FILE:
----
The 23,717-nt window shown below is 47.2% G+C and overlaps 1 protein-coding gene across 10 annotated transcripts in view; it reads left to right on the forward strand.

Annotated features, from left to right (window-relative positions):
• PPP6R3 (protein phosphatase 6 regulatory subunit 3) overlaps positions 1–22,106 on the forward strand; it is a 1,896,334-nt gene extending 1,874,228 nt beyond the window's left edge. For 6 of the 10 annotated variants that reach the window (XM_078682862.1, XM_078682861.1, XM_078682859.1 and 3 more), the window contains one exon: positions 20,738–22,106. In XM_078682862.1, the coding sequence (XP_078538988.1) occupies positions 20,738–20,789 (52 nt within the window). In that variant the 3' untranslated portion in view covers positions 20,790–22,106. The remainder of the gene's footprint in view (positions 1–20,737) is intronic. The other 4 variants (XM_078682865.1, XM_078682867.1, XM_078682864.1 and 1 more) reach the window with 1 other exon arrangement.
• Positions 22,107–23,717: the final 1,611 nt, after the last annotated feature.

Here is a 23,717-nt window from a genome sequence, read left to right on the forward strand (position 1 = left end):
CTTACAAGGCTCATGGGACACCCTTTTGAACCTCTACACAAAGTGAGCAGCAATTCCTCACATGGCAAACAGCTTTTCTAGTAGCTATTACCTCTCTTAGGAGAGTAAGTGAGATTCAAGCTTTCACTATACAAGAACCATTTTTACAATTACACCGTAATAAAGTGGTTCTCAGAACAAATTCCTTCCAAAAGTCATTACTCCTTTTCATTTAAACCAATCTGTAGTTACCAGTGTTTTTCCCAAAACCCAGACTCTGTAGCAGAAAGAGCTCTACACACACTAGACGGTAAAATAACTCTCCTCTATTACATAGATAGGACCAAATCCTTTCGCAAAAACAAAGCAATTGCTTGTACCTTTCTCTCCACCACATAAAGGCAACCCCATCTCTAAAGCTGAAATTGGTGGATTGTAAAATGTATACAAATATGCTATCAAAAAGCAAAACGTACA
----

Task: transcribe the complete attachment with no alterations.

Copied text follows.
The 23,717-nt window shown below is 47.2% G+C and overlaps 1 protein-coding gene across 10 annotated transcripts in view; it reads left to right on the forward strand.

Annotated features, from left to right (window-relative positions):
• PPP6R3 (protein phosphatase 6 regulatory subunit 3) overlaps positions 1–22,106 on the forward strand; it is a 1,896,334-nt gene extending 1,874,228 nt beyond the window's left edge. For 6 of the 10 annotated variants that reach the window (XM_078682862.1, XM_078682861.1, XM_078682859.1 and 3 more), the window contains one exon: positions 20,738–22,106. In XM_078682862.1, the coding sequence (XP_078538988.1) occupies positions 20,738–20,789 (52 nt within the window). In that variant the 3' untranslated portion in view covers positions 20,790–22,106. The remainder of the gene's footprint in view (positions 1–20,737) is intronic. The other 4 variants (XM_078682865.1, XM_078682867.1, XM_078682864.1 and 1 more) reach the window with 1 other exon arrangement.
• Positions 22,107–23,717: the final 1,611 nt, after the last annotated feature.

Here is a 23,717-nt window from a genome sequence, read left to right on the forward strand (position 1 = left end):
CTTACAAGGCTCATGGGACACCCTTTTGAACCTCTACACAAAGTGAGCAGCAATTCCTCACATGGCAAACAGCTTTTCTAGTAGCTATTACCTCTCTTAGGAGAGTAAGTGAGATTCAAGCTTTCACTATACAAGAACCATTTTTACAATTACACCGTAATAAAGTGGTTCTCAGAACAAATTCCTTCCAAAAGTCATTACTCCTTTTCATTTAAACCAATCTGTAGTTACCAGTGTTTTTCCCAAAACCCAGACTCTGTAGCAGAAAGAGCTCTACACACACTAGACGGTAAAATAACTCTCCTCTATTACATAGATAGGACCAAATCCTTTCGCAAAAACAAAGCAATTGCTTGTACCTTTCTCTCCACCACATAAAGGCAACCCCATCTCTAAAGCTGAAATTGGTGGATTGTAAAATGTATACAAATATGCTATCAAAAAGCAAAACGTACA